Morocco | The bread oven

I noticed the women walking into the house with gigantic trays stacked four, five high with loaves. By gigantic, I mean more than a meter in circumference.

I followed them out - and found them cackling around a bread oven.

 Holy shit!

Firstly, I made the grave mistake of not wearing shoes (my motocross boots were too cumbersome, so I just walked around barefoot). The entire area on the ground around the oven, for approximately three meters is absolutely SCORCHING - I am sure you could incinerate eggs on the ground, right there!

Hobbling around like a cat on a hot tin roof, the women laughed so hard, I thought they might cry.

When I finally regained my composure, I got a demonstration of how its done.

After kneading the dough in terra cotta dishes the size of Mini Coopers, the women flatten big lumps out, and dust them with flour. These then get put in stacks with damp tea towels inbetween each loaf, and carried to the oven.

 Just like a pizza oven, the breads are shoved into the oven with a giant wooden spatula.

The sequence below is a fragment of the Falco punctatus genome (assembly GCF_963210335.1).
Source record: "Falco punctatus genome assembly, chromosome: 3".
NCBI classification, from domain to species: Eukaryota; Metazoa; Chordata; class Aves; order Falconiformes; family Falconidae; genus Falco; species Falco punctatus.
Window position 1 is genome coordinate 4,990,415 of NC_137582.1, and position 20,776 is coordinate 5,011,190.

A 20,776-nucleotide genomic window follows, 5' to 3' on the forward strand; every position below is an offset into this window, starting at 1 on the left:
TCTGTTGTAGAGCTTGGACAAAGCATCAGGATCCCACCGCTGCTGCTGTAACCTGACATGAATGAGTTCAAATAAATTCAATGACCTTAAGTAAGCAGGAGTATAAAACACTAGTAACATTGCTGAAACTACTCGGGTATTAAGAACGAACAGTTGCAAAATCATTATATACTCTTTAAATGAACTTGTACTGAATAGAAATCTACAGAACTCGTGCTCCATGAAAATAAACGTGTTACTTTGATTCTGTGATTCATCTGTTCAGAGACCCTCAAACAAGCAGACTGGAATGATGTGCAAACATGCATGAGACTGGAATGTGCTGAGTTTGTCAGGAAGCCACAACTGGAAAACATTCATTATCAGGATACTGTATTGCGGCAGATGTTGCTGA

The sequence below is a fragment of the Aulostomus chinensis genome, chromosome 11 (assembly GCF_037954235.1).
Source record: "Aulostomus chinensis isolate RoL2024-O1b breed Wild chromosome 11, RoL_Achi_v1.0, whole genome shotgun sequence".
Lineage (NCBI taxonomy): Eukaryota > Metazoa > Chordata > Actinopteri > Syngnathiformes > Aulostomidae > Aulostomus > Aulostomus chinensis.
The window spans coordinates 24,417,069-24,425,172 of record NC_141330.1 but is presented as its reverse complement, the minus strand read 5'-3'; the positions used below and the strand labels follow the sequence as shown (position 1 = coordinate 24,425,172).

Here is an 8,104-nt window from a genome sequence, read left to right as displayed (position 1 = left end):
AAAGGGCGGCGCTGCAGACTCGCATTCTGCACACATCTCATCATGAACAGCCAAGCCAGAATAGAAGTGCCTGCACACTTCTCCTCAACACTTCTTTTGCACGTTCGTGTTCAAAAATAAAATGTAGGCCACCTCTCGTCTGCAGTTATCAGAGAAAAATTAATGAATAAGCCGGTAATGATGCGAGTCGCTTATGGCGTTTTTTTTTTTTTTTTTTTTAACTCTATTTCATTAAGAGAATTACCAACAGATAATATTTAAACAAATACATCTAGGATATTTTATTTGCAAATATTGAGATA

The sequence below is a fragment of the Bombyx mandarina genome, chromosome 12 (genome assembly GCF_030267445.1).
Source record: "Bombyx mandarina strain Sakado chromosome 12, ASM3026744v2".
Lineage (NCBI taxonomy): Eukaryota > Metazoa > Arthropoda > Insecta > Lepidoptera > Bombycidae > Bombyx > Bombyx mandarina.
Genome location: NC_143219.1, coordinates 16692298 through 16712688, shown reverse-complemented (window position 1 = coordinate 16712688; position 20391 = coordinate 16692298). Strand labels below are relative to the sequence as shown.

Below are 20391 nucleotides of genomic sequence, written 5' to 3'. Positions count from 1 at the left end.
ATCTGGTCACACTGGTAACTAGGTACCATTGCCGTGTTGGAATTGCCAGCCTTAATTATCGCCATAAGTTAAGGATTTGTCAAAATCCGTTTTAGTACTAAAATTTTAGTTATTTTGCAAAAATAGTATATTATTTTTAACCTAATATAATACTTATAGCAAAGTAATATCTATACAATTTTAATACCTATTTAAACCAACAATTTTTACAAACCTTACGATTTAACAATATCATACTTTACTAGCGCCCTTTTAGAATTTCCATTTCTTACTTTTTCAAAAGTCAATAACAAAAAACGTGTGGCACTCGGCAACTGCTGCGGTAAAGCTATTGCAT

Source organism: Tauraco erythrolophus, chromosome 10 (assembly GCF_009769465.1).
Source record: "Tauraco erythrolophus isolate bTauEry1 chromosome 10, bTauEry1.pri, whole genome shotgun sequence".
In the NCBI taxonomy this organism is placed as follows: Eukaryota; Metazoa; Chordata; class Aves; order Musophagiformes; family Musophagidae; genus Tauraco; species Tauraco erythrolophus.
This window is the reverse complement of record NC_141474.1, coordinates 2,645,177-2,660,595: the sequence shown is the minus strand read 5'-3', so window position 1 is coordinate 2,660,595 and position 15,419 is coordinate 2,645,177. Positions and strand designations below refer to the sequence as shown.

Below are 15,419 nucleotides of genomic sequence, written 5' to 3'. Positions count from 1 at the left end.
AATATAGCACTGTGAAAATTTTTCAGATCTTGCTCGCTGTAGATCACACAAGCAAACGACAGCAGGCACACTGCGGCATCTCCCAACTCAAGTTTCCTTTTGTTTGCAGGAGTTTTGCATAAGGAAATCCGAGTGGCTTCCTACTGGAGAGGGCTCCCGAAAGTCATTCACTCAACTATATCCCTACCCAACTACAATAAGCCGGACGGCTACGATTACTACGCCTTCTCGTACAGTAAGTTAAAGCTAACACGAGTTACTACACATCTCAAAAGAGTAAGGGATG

The heat!! The air literally hums with the heat that melts and scorches the air around it.

 A hole is pressed in the top of the bread, to let the steam escape from the wet dough - else it will explode. They bake so quickly.

 It takes about 10 minutes or less, for a loaf to come out golden brown.

The ovens are communal - a few are dotted around the village -  so a fire is started early morning and a procession of families and women will bring their loaves and continue the hellfire bakery into late afternoon, catching up with neighbours. 

Not that they need to, because they probably saw each other this morning at the well, getting water. But nevertheless. There always seems to be much to catch up on at every meet.

Quietly I wonder if tomorrow at the well they will catch up everyone who missed it - the tale of the city woman with bare feet at the bread oven, dancing the hot potato. I knew I'd be famous one day.